While the Normandy Overlord was being planned,manpower and resources achieved,operations in other theatres of war continued to the strategy laid out by the military leadership such as in Italy,the Balkans under Tito and in South East Asia.As regards Germany, apart from the massive commitment of divisions on the Eastern Front,other fronts tied down German divisions at the expense of them being utilised on the Atlantic Wall or the Eastern Front.

    However,the main thrust of the Allies came from the agreement of the "Big Three" that the priority was to defeat Germany,then Japan in that order.

    Hitler's risk gamble of the possibility of engaging his enemies on land in the east and west simultaneously was lost with the Normandy landings.

    The landings may be regarded as unique in that sufficient men and material was landed from bases across the Channel, a 100 miles or so away. Progressively these forces were built up in the face of fierce opposition to successfully form a bridgehead where breakouts could form the platform for the eventual defeat of German forces in France and eventually in the west.

    For four years, Germany and occupied Europe were never subject to a British and later US operation to free Western Europe.It was left to Bomber Command and later the USAAF to inflict damage to the German war economy. Stalin for his part, continually urged the West Allies to open up the Second Front to alleviate pressure on the Eastern Front.The outcome was that the return to mainland Europe was decided only when the Western Allies assessed that they had sufficient strength and intelligence to ensure that Overload would be successful.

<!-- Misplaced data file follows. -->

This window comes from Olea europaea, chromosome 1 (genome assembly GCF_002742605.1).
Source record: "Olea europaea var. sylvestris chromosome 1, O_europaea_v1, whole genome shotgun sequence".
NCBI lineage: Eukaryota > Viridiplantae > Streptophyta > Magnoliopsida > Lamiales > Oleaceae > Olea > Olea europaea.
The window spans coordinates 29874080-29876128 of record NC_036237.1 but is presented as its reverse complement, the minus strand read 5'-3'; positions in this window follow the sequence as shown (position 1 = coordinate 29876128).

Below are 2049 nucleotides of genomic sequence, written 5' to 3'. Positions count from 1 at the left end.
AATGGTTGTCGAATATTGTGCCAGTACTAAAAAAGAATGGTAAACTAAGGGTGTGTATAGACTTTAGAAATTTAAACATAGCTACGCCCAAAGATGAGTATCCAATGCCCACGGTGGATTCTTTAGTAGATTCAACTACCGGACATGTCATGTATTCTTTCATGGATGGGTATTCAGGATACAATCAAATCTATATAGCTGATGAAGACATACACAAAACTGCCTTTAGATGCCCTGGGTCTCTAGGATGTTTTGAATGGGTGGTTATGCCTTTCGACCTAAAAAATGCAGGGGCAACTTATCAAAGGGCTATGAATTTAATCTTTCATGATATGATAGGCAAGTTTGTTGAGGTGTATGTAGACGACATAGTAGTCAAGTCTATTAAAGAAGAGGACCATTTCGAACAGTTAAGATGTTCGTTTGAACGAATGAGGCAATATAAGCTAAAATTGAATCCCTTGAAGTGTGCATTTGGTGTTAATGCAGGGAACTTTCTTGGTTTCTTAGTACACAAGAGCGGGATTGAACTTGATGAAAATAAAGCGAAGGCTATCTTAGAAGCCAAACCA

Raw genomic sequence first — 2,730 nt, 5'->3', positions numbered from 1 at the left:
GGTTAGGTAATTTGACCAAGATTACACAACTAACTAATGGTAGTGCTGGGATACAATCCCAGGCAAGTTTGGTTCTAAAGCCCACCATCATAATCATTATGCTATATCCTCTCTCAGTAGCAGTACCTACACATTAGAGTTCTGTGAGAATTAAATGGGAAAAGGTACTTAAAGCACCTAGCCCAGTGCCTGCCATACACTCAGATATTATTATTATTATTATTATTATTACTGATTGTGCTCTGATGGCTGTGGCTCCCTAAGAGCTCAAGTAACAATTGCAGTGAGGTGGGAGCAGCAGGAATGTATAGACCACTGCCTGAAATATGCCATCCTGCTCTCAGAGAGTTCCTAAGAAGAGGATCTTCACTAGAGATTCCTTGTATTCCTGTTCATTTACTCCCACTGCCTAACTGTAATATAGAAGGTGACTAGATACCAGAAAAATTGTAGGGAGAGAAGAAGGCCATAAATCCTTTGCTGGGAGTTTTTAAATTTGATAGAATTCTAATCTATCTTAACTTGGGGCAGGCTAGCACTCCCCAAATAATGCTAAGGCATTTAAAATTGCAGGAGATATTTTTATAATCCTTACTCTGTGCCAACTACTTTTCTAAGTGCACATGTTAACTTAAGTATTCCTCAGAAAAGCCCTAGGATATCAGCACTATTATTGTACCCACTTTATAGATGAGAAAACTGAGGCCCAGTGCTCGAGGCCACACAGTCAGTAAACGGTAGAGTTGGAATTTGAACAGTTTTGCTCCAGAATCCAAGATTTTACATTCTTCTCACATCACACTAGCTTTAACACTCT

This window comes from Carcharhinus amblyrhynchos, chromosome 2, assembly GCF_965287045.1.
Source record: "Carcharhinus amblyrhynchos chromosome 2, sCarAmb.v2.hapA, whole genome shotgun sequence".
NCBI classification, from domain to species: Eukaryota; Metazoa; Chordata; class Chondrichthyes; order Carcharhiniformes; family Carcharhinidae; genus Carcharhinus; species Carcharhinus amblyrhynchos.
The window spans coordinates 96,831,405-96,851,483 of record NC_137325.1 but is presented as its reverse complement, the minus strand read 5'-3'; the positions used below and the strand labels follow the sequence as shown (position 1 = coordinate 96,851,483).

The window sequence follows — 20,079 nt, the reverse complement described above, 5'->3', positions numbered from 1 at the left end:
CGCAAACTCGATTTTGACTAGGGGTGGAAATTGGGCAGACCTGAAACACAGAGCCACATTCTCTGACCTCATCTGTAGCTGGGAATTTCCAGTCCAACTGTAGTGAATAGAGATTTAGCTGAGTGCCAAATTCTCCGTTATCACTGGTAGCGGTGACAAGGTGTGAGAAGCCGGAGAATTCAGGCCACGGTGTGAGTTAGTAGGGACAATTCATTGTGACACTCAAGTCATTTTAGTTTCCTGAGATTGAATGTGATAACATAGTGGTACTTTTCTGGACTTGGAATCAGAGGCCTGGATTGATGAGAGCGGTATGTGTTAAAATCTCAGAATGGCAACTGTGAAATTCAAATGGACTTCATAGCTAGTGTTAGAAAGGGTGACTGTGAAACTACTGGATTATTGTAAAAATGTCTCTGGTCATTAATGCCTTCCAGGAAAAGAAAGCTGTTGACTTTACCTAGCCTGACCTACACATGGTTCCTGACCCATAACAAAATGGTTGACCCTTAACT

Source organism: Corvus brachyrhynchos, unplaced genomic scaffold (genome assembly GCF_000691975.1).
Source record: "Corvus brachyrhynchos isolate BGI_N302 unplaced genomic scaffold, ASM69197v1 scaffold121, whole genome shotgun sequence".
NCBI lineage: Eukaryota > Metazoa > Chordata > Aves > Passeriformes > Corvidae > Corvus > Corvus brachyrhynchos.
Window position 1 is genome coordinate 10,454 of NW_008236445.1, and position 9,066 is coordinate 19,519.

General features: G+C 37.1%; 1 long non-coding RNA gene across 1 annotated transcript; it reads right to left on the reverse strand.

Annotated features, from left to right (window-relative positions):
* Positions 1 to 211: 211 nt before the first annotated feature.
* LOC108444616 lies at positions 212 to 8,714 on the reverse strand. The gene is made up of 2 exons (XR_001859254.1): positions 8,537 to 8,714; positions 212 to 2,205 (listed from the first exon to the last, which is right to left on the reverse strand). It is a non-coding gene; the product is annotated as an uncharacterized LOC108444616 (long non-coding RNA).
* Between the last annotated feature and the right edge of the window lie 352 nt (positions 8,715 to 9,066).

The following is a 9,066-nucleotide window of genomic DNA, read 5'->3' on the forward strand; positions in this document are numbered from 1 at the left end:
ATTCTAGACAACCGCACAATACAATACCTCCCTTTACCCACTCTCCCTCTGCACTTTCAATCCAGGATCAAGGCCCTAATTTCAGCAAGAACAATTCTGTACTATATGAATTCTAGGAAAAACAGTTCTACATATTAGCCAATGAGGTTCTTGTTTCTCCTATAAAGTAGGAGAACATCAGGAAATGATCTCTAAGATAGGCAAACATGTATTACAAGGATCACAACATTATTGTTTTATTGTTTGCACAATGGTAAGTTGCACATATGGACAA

Italy was a real slog but the defeat of the Germans in Italy would not threaten the collapse of Germany,that had to be done by defeating the regime on its own soil unlike the situation in the termination of the Great War when by the armistice did not lead to total occupation of Germany.

    As regards the defeat of Japan,by 1944 it was obvious that for some time its military force had reached a peak of achievement in South East Asia. Homeland Japan..its war economy was now receiving the might of the build up of the B 29 force as island hopping provided more bases to operate from closer to the Japanese mainland.Moreover Japan found itself facing a dwindling situation in the availability of oil to recover the territory already lost from the peak of their expansion early in the war.

    Meanwhile in that year.

    Japanese defeated in the Battle of Kohima which continued from 5 April to 3 June.Then defeated at the Battle of Imphal on 22 June...thus shutting the gate to India to the Japanese from Burma.

    Home Front.....13 June... ...... V1 assault on London commences with a bomb falling on Bow.